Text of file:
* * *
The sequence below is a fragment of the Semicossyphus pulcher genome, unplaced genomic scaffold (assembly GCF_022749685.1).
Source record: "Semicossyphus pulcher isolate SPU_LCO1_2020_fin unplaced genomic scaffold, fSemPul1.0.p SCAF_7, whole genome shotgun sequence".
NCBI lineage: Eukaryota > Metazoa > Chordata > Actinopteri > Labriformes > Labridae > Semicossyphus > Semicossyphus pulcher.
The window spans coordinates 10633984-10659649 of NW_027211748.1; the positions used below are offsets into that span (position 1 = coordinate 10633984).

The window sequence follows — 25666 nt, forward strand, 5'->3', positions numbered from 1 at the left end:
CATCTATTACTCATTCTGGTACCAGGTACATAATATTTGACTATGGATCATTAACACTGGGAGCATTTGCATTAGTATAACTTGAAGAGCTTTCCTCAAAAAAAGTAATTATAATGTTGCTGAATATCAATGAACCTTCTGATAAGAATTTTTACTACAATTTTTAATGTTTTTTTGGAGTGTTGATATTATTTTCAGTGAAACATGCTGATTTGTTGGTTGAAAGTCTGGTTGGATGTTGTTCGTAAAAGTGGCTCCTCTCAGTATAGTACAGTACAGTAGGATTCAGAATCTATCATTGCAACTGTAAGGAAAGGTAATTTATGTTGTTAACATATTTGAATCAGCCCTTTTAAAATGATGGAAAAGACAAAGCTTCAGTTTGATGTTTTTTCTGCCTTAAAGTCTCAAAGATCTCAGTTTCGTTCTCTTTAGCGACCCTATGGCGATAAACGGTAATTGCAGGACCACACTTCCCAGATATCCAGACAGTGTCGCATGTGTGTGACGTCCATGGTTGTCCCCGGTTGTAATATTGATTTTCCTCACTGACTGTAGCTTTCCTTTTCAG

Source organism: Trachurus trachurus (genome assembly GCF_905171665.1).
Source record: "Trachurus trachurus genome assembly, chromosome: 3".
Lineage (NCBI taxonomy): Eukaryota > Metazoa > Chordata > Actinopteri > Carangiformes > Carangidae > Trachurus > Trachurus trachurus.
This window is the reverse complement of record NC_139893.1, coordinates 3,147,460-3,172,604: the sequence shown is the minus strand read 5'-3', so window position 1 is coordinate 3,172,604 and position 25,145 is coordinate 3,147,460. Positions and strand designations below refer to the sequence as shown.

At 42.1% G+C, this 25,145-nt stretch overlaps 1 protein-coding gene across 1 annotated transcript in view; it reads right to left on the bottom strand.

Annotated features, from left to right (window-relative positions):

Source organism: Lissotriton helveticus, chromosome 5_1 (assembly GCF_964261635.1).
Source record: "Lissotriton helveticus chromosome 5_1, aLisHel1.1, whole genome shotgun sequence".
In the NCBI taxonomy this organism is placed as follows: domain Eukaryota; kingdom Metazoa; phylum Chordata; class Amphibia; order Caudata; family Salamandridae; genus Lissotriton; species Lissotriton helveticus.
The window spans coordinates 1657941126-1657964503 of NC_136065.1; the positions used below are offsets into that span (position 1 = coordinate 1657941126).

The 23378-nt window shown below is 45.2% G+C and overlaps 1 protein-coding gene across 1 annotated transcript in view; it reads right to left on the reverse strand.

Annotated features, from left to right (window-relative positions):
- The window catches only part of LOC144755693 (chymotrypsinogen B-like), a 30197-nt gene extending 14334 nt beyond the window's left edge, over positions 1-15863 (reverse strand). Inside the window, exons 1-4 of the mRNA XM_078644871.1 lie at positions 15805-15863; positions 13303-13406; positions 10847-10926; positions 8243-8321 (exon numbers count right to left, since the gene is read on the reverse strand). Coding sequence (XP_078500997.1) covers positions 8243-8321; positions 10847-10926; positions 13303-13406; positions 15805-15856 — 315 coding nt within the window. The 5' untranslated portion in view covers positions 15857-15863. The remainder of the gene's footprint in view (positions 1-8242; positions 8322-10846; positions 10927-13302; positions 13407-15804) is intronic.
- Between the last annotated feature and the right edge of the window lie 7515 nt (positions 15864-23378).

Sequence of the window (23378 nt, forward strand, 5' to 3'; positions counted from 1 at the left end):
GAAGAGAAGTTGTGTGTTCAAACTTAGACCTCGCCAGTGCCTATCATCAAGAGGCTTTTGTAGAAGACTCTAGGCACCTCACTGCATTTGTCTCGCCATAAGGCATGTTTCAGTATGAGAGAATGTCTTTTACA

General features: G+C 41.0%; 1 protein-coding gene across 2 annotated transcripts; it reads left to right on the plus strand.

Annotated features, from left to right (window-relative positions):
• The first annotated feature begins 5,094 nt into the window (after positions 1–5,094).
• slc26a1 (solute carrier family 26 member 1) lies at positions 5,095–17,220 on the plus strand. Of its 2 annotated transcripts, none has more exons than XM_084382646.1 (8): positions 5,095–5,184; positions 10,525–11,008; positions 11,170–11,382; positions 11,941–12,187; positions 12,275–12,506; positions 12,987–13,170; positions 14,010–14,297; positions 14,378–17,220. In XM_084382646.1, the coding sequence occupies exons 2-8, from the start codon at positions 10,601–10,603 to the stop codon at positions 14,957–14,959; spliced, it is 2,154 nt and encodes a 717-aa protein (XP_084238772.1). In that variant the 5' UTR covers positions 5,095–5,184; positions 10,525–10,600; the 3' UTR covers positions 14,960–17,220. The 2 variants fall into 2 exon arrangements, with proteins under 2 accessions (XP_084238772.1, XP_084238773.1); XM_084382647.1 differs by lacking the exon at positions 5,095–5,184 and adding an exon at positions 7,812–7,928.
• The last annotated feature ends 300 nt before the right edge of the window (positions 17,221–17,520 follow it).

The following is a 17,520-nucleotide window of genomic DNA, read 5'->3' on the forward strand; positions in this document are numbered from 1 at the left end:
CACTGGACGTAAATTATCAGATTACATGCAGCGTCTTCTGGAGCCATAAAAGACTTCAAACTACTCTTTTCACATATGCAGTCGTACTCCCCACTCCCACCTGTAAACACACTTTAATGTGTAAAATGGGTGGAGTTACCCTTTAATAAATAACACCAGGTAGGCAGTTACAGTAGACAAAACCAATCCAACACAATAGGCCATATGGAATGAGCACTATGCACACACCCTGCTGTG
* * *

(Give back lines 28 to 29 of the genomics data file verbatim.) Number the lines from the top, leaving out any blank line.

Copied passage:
The following is a 17,520-nucleotide window of genomic DNA, read 5'->3' on the forward strand; positions in this document are numbered from 1 at the left end:
CACTGGACGTAAATTATCAGATTACATGCAGCGTCTTCTGGAGCCATAAAAGACTTCAAACTACTCTTTTCACATATGCAGTCGTACTCCCCACTCCCACCTGTAAACACACTTTAATGTGTAAAATGGGTGGAGTTACCCTTTAATAAATAACACCAGGTAGGCAGTTACAGTAGACAAAACCAATCCAACACAATAGGCCATATGGAATGAGCACTATGCACACACCCTGCTGTG